At birth, an infant’s vision is very limited as their visual system is not fully developed. Over the first few days and weeks of life vision improves steadily and infants will be able to see high contrast patterns in black and white.
Very young infants do not see in colour because the cells in the retina which detect colour have not yet fully developed. Their main focus will be on objects 8-10 inches from their face - which is happily the approximate distance from their face to your face when you are interacting with them.
By around 6-8 weeks of age babies can focus on your face more easily, and that is when you might notice that gorgeous first smile being returned right back to you.
During the first few months the brain is working out how to work the eyes together as a pair and vision starts to improve quickly. At this stage babies will start to learn how to track objects and will start to reach out for things that they find interesting.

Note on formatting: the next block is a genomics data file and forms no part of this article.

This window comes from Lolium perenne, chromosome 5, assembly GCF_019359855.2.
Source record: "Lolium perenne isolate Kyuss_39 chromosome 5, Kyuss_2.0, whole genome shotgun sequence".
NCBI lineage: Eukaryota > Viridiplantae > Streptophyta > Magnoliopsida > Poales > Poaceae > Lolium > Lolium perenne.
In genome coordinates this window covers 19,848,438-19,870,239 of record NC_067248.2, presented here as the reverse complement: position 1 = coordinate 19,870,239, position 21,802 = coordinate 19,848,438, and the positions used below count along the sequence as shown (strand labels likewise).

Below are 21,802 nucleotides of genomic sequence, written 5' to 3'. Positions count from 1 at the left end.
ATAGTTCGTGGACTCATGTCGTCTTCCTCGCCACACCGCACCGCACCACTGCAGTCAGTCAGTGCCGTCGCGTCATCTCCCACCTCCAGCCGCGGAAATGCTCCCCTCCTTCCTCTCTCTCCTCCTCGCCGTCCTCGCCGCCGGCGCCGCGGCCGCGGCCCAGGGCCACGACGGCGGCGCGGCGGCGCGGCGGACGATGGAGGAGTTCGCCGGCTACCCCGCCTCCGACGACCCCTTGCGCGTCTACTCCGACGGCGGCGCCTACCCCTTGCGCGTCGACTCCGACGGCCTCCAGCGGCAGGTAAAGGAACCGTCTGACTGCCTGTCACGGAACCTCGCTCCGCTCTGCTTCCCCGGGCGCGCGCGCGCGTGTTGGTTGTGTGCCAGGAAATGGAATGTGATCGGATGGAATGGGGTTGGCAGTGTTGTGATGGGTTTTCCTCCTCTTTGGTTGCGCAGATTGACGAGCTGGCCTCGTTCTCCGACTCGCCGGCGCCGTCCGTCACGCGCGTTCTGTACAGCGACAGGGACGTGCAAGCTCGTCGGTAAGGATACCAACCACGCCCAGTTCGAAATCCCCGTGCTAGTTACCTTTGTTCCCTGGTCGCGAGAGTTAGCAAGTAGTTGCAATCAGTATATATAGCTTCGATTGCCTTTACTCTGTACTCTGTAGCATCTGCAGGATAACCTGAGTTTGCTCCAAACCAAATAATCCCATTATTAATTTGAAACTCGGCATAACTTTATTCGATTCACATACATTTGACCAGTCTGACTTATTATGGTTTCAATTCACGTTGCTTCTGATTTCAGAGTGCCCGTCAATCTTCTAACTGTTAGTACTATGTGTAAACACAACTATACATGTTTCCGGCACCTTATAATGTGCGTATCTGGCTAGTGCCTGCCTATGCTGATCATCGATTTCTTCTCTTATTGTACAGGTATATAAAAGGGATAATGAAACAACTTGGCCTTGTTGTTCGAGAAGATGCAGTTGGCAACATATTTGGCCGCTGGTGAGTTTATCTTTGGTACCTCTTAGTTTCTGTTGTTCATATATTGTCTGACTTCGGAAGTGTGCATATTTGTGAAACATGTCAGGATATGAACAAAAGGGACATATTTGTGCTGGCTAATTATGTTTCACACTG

It is generally thought that by the age of 5-6 months children have much better colour vision, although at this stage it is still thought to be not as sensitive as that of an adults. Children of this age will mostly be attracted to bright, strong primary colours.
Vision continues to improve steadily through the first 12 months and beyond into toddlerhood. It is possible to assess vision in infants, babies and preverbal children and any concerns about your child’s vision should be discussed with your GP.